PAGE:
What is the concern with transfers?

Bankruptcy attorneys and trustees are always asking about transfers of property, particularly in chapter 7 cases. Why do they care? A principal purpose of bankruptcy is to ensure a fair distribution amongst a debtor's several creditors. To that end, there are two kinds of pre-bankruptcy property transfers that can be a particular source of concern:

  1. A transfer to a creditor that gives the creditor more than they would have received in bankruptcy. Such a preferential transfer can come up either as a result of the debtor's action or the creditor's actions.
  2. Transfers that were designed to remove property from the reach of bankruptcy. Such a fraudulent transfer includes both a situation where there was actual intent to keep property from creditors as well as a situation where the transaction was a net loss to the debtor while the debtor was in poor financial condition. The second sort comes up more frequently as it is possible make such a transfer in good faith without any fraudulent intent.

The above are broad definitions of these two types of transfers. The statutory rules, both under the bankruptcy code and under North Carolina statute, have very particular qualities that a transfer must have to be considered preferential or fraudulent. There are requirements concerning timing, value, relationship of parties, financial condition, and more. Just because you made a transfer does not mean it is preferential or fraudulent, but it needs to be disclosed and analyzed by your attorney.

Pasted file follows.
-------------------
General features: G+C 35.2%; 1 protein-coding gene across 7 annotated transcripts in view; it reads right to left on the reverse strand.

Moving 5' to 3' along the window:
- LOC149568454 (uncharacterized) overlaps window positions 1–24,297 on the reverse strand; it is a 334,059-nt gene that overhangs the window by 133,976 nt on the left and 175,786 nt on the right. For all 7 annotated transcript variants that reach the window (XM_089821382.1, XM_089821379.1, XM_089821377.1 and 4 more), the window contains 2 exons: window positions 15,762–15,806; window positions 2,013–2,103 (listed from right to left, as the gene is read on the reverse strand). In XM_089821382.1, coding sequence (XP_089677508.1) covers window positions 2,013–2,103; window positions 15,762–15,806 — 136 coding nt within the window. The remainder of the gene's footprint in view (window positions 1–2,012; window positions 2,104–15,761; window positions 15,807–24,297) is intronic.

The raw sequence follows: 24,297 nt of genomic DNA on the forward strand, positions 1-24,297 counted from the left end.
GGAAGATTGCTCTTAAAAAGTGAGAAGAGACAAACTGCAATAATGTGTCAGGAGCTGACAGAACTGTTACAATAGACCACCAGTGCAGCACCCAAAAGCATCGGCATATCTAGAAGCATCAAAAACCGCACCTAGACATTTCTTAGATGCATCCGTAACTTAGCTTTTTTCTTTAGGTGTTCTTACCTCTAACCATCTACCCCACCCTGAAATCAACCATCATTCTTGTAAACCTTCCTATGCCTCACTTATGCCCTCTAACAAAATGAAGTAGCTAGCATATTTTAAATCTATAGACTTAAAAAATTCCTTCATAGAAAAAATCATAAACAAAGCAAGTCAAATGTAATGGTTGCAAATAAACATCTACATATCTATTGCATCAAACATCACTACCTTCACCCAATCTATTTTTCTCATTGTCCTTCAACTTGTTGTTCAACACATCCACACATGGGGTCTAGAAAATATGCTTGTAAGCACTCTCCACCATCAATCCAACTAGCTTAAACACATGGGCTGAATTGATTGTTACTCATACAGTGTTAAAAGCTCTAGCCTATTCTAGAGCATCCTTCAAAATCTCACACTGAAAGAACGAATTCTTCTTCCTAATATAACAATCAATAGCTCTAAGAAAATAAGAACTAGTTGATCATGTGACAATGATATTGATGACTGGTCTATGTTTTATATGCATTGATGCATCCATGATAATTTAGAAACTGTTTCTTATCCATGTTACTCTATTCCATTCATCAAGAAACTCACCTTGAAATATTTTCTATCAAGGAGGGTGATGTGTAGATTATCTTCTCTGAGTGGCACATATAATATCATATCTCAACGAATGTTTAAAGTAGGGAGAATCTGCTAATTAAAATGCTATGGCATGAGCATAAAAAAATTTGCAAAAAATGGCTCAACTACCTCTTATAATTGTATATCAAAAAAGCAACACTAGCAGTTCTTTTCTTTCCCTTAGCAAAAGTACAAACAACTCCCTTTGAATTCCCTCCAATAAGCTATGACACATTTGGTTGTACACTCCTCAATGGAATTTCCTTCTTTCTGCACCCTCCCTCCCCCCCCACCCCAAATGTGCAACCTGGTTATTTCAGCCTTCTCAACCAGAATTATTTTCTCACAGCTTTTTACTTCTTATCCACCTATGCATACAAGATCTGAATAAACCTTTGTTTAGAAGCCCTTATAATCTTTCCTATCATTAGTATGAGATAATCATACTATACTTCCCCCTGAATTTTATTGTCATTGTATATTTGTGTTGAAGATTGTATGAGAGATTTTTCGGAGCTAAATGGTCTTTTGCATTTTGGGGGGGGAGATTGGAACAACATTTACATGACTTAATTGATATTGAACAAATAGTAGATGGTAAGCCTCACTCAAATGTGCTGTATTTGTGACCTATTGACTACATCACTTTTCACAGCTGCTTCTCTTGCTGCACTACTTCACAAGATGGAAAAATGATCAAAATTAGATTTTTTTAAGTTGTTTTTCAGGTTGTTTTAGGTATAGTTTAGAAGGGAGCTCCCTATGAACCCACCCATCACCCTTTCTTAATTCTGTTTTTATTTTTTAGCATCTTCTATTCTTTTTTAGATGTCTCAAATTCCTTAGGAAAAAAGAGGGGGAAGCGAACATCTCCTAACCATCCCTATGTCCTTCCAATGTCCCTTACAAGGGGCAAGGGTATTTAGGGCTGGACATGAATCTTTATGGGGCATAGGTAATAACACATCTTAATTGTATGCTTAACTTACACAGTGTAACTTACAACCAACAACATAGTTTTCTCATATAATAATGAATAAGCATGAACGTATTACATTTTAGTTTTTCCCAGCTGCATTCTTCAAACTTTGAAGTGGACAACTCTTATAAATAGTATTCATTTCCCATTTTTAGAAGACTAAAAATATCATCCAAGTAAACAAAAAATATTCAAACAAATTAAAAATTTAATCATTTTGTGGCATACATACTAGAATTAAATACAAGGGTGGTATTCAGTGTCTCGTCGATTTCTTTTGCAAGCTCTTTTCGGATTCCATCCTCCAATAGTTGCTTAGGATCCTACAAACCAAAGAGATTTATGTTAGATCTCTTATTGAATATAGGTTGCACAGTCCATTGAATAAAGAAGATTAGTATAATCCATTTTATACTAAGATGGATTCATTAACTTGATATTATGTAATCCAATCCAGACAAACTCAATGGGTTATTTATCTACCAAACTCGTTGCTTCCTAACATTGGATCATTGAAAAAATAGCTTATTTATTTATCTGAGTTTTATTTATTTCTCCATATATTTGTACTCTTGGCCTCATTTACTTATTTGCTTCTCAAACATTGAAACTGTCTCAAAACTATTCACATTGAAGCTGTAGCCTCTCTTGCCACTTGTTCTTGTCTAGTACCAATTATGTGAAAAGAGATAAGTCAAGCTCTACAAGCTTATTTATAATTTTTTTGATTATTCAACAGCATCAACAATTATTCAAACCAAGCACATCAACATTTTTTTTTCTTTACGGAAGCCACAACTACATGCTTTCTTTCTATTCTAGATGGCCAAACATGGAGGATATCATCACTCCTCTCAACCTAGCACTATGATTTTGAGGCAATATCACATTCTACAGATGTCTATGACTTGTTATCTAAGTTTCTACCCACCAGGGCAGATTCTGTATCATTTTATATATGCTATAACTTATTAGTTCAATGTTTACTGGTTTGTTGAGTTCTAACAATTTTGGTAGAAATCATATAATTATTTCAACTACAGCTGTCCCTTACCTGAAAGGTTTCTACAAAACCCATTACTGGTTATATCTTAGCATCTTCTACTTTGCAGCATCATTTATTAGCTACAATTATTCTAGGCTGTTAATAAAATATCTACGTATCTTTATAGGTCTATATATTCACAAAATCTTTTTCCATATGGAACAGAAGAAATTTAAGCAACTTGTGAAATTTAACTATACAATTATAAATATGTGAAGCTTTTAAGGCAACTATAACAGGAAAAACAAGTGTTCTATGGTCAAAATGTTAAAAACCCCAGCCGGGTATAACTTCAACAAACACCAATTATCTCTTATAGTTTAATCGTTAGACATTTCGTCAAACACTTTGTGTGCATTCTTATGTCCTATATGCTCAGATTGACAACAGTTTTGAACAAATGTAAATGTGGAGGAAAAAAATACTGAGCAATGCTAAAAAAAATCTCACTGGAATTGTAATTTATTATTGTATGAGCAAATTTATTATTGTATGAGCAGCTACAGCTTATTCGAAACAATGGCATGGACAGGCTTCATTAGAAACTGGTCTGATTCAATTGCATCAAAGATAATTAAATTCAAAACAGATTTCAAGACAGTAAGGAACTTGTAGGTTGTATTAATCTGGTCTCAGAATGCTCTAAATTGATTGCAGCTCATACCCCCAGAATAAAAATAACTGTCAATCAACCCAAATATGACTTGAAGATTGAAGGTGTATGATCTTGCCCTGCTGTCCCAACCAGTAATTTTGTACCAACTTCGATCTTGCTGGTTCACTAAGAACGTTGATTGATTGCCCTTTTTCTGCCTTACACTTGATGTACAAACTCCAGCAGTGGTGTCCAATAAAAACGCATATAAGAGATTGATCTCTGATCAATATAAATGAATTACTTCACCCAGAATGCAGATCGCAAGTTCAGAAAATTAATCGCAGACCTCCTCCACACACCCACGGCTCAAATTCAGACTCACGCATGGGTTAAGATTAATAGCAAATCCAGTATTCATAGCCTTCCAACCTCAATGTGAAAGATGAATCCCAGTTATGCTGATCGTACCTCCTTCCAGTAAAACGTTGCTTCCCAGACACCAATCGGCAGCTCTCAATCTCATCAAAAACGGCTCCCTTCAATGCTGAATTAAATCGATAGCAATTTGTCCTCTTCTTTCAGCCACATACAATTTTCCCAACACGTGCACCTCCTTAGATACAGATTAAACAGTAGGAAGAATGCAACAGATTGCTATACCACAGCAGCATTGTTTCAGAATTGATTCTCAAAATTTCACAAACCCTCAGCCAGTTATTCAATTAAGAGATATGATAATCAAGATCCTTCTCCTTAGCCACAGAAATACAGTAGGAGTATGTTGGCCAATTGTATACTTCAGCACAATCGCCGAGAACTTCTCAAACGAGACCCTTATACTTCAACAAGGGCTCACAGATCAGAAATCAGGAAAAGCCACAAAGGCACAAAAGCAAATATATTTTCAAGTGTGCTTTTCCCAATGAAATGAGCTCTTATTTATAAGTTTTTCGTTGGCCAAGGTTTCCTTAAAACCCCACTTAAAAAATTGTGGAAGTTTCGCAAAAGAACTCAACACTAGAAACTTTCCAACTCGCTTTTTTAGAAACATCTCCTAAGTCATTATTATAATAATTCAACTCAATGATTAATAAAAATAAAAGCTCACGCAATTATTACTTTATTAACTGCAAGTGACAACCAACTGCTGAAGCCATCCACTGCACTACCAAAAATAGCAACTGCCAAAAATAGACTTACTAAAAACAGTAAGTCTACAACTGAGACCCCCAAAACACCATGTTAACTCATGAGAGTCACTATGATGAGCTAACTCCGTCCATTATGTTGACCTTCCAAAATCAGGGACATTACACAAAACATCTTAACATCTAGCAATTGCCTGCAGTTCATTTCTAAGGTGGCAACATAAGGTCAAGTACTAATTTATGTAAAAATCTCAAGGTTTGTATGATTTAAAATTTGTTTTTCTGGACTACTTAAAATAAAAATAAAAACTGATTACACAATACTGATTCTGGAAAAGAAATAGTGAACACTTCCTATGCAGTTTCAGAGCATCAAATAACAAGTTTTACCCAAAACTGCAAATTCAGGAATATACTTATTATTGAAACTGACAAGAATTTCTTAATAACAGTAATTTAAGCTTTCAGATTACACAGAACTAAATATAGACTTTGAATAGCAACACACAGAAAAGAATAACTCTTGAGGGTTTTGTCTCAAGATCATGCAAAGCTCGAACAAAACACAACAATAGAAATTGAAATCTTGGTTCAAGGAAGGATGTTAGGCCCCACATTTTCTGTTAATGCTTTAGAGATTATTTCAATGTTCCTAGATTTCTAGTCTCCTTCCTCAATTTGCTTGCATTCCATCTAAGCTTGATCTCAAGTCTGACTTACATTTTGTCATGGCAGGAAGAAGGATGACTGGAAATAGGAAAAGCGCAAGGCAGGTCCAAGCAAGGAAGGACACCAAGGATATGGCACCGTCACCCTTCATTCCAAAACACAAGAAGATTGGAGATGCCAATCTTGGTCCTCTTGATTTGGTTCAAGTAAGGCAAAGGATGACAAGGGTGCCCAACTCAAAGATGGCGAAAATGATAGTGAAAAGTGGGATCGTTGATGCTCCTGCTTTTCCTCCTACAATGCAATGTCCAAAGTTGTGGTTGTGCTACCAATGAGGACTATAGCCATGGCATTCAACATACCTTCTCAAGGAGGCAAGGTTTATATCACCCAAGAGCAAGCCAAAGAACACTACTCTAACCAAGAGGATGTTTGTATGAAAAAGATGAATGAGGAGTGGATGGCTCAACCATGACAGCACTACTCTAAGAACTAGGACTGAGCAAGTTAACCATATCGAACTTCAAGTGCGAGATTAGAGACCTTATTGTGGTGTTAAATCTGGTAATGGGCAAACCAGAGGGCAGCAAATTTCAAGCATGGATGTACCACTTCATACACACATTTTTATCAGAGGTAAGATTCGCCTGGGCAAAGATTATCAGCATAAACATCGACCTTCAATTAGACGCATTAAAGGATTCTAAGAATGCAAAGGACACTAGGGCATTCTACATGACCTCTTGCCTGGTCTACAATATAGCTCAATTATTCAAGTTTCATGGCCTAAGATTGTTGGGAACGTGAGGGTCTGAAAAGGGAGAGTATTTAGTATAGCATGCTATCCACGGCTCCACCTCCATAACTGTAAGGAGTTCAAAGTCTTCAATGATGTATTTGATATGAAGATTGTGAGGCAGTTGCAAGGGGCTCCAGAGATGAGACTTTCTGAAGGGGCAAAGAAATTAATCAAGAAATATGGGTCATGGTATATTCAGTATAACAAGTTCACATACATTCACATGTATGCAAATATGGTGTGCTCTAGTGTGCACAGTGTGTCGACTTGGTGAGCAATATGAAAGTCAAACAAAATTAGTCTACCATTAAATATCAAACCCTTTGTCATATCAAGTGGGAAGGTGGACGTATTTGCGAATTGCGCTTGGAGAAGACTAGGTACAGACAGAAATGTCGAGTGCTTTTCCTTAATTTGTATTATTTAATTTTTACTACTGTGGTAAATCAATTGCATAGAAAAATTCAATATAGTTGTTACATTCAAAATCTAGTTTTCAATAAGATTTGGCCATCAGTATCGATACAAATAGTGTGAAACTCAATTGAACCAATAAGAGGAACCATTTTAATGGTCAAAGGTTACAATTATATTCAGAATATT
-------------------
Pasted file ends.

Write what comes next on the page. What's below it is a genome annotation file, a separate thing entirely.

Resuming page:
Transfers that do meet the full definition of a preferential or fraudulent transfer may be attacked by the bankruptcy trustee. This is more common in chapter 7 than in chapter 13. In the event the trustee decides to pursue a transfer, he or she will bring an adversary proceeding (lawsuit) against the transferee who benefited from the transfer. Any recovery would be used to pay creditors. It's a factual question best analyzed by an attorney fully informed of your circumstance whether it is desirable to the debtor for the transfer to be avoided.

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